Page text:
There's more that Harris writes in this piece that's dubious, and we'll consider a couple of examples in a future post.


Chocolate Jesus

As you've probably heard by now, the New York art gallery that was slated to display Cosimo Cavallero's sculpture in chocolate of a totally naked Christ titled "My Sweet Lord" during the Easter season has decided it didn't need the controversy and cancelled the exhibit.

Too bad. One has to admire an intrepid artist like Cavallero. Surely he knew what a risk he was taking by portraying an unclothed Christ. He knew that depicting a Christian icon in such a pose would probably result in riots in the streets, death threats, fatwas against his life, and a possible beheading. Nevertheless, he remained faithful to his art, undeterred by the fanatics who would suppress his freedom of expression.

No doubt the New York art community is feting him for his heroic stance against the fearsome theocratic mobs stalking Manhatten. We hear, in fact, that his next project is a chocolate Mohammed in conjugal embrace with his nine year-old wife, but we're skeptical. That might require more courage than should be expected of one man. Offending the Christian Sisters of Mercy requires one level of fortitude, but offending Muslims demands of one a whole different category of courage.

In any event, the valorous MSM has not shrunk from reporting this incident. Newscasts of the exhibit even included photographs. Ironically, these were the same people who were too punctilious about religious sensitivities to run the Danish cartoons depicting Mohammed a year ago, offering instead pious demurrals like these:

"CNN has chosen to not show the cartoons in respect for Islam."

"CNN is not showing the negative caricatures of the likeness of Prophet Mohammed because the network believes its role is to cover the events surrounding the publication of the cartoons while not unnecessarily adding fuel to the controversy itself."

"They [the cartoons] wouldn't meet our standards for what we publish in the paper," said Leonard Downie, Jr., executive editor of The Washington Post. "We have standards about language, religious sensitivity, racial sensitivity and general good taste." ...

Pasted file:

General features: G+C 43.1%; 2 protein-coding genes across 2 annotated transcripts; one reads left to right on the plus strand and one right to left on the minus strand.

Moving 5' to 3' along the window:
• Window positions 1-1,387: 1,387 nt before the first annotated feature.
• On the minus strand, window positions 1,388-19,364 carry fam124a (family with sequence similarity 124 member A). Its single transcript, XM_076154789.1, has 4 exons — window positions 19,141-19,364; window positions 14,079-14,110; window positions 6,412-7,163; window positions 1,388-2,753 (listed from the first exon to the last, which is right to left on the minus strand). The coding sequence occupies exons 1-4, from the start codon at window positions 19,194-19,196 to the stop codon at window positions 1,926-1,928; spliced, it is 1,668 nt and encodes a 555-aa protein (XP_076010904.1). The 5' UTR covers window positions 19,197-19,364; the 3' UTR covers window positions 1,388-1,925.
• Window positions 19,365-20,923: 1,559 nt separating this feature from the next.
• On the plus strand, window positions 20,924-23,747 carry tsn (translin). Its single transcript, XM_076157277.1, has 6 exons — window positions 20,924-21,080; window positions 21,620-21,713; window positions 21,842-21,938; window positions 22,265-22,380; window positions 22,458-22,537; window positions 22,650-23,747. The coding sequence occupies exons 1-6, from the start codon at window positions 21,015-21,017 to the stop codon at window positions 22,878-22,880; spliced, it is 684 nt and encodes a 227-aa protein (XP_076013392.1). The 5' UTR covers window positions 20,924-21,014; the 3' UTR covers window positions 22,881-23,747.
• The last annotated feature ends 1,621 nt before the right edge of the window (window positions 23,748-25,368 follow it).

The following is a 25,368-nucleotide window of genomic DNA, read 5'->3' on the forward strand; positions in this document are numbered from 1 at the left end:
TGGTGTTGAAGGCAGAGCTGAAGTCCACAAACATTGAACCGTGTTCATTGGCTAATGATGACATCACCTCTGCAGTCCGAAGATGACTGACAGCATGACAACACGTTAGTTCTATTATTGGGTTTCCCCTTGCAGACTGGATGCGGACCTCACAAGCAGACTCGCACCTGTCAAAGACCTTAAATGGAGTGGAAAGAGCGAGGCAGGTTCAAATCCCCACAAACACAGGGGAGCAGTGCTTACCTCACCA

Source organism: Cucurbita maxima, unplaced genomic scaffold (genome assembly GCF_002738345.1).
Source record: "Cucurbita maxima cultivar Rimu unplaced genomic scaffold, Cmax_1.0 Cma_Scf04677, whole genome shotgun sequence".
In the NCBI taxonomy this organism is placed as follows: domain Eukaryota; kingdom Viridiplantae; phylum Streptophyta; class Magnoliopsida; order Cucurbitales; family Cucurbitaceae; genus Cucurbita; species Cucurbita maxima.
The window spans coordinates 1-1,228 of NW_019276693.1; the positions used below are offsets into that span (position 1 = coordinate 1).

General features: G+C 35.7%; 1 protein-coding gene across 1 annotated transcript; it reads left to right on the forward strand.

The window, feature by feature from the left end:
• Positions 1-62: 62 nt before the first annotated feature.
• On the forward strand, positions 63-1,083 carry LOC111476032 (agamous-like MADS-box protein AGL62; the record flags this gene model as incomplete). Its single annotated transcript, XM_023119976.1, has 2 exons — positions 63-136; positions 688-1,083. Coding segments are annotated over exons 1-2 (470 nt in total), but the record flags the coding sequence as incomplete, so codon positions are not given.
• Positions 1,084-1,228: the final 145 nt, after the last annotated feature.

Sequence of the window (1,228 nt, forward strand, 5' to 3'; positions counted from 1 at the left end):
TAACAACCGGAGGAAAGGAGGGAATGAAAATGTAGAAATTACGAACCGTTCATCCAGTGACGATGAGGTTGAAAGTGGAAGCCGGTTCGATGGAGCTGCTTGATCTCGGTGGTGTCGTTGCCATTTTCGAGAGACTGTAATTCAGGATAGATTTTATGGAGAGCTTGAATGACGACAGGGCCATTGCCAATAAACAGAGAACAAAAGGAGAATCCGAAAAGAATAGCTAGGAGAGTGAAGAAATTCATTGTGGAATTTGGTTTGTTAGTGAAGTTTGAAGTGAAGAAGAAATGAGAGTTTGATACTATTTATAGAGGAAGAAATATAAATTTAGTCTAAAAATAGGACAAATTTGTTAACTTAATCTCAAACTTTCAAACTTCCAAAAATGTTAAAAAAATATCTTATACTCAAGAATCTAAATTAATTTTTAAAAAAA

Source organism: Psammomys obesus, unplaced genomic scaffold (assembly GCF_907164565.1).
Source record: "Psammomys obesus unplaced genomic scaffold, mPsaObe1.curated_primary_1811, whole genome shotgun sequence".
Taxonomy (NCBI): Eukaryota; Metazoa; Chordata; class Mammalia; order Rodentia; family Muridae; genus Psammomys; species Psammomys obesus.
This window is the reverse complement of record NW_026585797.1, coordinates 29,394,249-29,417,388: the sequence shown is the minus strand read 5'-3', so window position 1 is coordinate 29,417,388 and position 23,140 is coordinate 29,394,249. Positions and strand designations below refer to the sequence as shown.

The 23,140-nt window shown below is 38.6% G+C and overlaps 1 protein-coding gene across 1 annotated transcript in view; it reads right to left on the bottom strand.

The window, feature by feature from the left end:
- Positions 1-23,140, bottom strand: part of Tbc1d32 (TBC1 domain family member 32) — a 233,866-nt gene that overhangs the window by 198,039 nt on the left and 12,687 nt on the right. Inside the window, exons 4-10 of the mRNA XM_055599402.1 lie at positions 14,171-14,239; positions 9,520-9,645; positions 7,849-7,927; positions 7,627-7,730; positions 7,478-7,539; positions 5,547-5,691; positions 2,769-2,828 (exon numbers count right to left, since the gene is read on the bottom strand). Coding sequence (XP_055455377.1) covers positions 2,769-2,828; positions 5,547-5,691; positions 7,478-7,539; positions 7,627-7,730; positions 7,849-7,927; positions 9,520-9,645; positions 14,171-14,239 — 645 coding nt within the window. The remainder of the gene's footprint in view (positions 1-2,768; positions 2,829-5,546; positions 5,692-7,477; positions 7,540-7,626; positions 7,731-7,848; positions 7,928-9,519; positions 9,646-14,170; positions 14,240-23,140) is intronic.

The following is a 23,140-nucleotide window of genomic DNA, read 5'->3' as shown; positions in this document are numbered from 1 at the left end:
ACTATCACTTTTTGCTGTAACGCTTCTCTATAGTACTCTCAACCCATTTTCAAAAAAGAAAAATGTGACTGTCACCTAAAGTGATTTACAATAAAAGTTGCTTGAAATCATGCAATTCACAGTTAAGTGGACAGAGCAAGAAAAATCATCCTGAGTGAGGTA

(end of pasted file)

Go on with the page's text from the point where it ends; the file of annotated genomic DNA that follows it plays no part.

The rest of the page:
At USA Today, deputy foreign editor Jim Michaels offered a similar explanation. "At this point, I'm not sure there would be a point to it," he said about publishing the cartoons. "We have described them, but I am not sure running it would advance the story." Although he acknowledged that the cartoons have news value, he said the offensive nature overshadows that.

And the Boston Globe sniffed that "Newspapers ought to refrain from publishing offensive caricatures of Mohammed in the name of the ultimate Enlightenment value: tolerance."

It's not clear how many of the above newspapers which refused to show the Mohammed cartoons chose to show photos of "My Sweet Lord," but CNN did, or at least more of it than they showed of the Mohammed cartoons. Likewise MSNBC which did not run the offensive Mohammed cartoons nevertheless showed the naked Christ repeatedly throughout an entire segment of Hardball the other night. It all makes one wonder which is greater, the media's pusillanimity or their hypocrisy.

Anyway, thanks to Michelle Malkin for digging the above quotes out of her archives.


Scientific Malfeasance

So, you say you're convinced that fossils prove that man evolved from ape-like ancestors. Well, before you write out the intellectual check you might want to read these stories about anthropological dishonesty.

The first is about how a world renown expert in carbon dating has been fudging the ages of old bones. The second is about how perhaps the most famous researcher in human evolution, Louis Leakey, has been discovered to have manipulated one of his most important finds to make it look human.

It all makes you wonder what other evidence for human evolution has been fabricated.